Trade Resources Industry Views An Artificial Skylight That Can Simulates a Sunny Blue Sky

An Artificial Skylight That Can Simulates a Sunny Blue Sky

An Italian professor has created an artificial skylight that simulates a sunny blue sky. Lighting is the first UK magazine to speak to him about his astonishing invention

If you have the opportunity in the next few weeks, make an appointment to visit Ideaworks' showroom near Great Portland Street in London. For there, in a corner of the residential lighting design firm's basement, is one of the most astonishing pieces of lighting technology you will ever see.

The first time we were invited to see the Coelux Skylight and meet its creator, Professor Paolo Di Trapani, the London sky was a daunting shade of grey and a filthy mizzle was making the Marylebone pavements slick. And yet, thanks to the Italian professor's invention, the ambience in the underground space where we conducted the interview was closer to that of a Mediterranean villa.

Coelux Inventor Brings Blue Skies Indoors

Professor Paulo Di Trapani with his invention at the Ideaworks showroom in London

Photos might give a sense of how the 'product' replicates a summer sky, but it has to be seen in person to be appreciated as a feat of optical engineering. Trapani explains that the aperture of the artificial skylight opens into a recess merely a metre deep in the basement's false ceiling, but it creates the impression that you are peering into the infinite depth of our blue atmosphere. Stand to one side and stare into the recess at a 45-degree angle and a dazzling sun appears to blaze back at you.

Light in the lab

The professor and laser physicist from the University of Insubria in Como reveals that the sunlight simulating technology was never supposed to be a commercial venture. It actually came into existence as a result of his almost Da Vinci-like obsession with replicating natural phenomena under laboratory conditions.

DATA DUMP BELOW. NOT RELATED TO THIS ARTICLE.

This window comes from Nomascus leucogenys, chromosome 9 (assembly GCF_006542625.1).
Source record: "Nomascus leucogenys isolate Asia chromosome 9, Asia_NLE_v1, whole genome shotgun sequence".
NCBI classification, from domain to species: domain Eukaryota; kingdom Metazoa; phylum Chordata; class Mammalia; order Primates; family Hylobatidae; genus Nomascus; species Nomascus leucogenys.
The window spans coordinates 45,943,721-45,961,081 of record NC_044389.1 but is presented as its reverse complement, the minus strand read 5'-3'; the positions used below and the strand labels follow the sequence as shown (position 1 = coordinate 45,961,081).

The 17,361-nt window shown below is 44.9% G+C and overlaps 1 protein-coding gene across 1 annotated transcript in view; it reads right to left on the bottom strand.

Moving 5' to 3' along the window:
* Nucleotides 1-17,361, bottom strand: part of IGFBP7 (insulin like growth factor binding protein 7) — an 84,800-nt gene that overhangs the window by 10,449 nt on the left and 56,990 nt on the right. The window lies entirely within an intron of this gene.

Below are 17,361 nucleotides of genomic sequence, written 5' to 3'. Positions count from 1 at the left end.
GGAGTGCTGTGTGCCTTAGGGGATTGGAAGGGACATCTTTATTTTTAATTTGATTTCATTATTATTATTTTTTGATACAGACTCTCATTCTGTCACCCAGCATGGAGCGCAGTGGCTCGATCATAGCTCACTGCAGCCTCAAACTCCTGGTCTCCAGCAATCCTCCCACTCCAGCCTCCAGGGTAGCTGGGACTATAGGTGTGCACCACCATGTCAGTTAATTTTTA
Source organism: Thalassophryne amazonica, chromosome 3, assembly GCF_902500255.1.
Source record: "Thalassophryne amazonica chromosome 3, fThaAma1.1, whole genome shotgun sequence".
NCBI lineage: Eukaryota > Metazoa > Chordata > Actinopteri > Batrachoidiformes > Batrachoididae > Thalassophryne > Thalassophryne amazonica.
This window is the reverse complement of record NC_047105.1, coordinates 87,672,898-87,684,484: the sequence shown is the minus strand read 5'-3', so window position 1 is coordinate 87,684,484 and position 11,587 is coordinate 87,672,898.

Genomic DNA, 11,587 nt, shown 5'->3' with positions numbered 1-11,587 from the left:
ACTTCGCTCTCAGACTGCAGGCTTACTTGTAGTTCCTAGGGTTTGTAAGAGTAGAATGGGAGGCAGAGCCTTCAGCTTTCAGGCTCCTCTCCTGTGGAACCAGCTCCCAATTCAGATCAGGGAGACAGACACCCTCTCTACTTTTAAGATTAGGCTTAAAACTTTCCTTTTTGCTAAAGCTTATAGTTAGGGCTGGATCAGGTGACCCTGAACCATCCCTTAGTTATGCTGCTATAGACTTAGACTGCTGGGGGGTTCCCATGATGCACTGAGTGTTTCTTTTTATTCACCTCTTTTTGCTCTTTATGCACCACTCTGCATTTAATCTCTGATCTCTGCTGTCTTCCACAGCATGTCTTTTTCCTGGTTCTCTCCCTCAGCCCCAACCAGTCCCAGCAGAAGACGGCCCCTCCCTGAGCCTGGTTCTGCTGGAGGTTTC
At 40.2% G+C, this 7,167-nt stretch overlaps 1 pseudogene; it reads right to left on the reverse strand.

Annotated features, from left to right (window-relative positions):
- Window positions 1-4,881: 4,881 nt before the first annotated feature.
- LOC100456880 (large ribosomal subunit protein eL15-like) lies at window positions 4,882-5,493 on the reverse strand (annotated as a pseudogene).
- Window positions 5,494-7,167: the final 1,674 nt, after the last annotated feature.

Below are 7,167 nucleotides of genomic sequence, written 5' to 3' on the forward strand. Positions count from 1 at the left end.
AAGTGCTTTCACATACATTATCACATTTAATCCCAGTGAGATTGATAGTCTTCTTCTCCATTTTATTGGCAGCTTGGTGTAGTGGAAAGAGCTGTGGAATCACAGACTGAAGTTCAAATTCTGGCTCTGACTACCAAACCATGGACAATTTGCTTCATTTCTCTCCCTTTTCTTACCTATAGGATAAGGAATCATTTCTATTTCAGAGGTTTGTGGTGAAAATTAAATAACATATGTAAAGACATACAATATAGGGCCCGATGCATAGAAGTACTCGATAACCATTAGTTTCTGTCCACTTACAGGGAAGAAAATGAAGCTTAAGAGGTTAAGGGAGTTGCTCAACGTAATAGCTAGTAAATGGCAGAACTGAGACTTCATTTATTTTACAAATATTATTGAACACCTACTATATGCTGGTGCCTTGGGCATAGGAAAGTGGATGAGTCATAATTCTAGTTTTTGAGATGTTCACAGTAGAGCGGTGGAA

"It started by chance almost 15 years ago when I was challenged to make a presentation about lighting phenomena," says Di Trapani. "I'd read a book by the astronomer Marcel Minneart called Light and Colour in the Outdoors which describes atmospheric phenomena and I spent the weeks before the lecture trying to photograph the strange things he describes in the book."

"I was disappointed not to be able to photograph any of these things and so, as the lecture approached, I decided to try to rebuild nature in the laboratory. It wasn't that easy, but after a lot of work I was able to reproduce every single phenomenon."

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Di Trapani used LEDs to recreate the spectrum, power, brightness and directionality of the sun

Di Trapani argues that some of these phenomena run contrary to what we might think. He holds his hand in front of a white wall to argue his shadow is blue rather than the grey most people imagine and describes how rainbows have fringes below the red line that flicker when a storm is in the air.

Reinforcing the sense that he is an artist as much as a scientist and inventor, he says he went on to display some of his daylight-simulating devices alongside famous artworks by impressionist painters like?Van Gogh at an exhibition in a disused railway station in Lithuania.?In the process, he was able to prove that some of the lurid colours in their vivid paintings were not the result of absinthe-soaked delusions, but actually faithful renderings of natural light. "When I finished my experiments and looked out of the window, I realised I had been blind and I had to train myself to see light properly," he says. "The idea of the exhibition was to give people the same opportunity to appreciate art and light in a new way."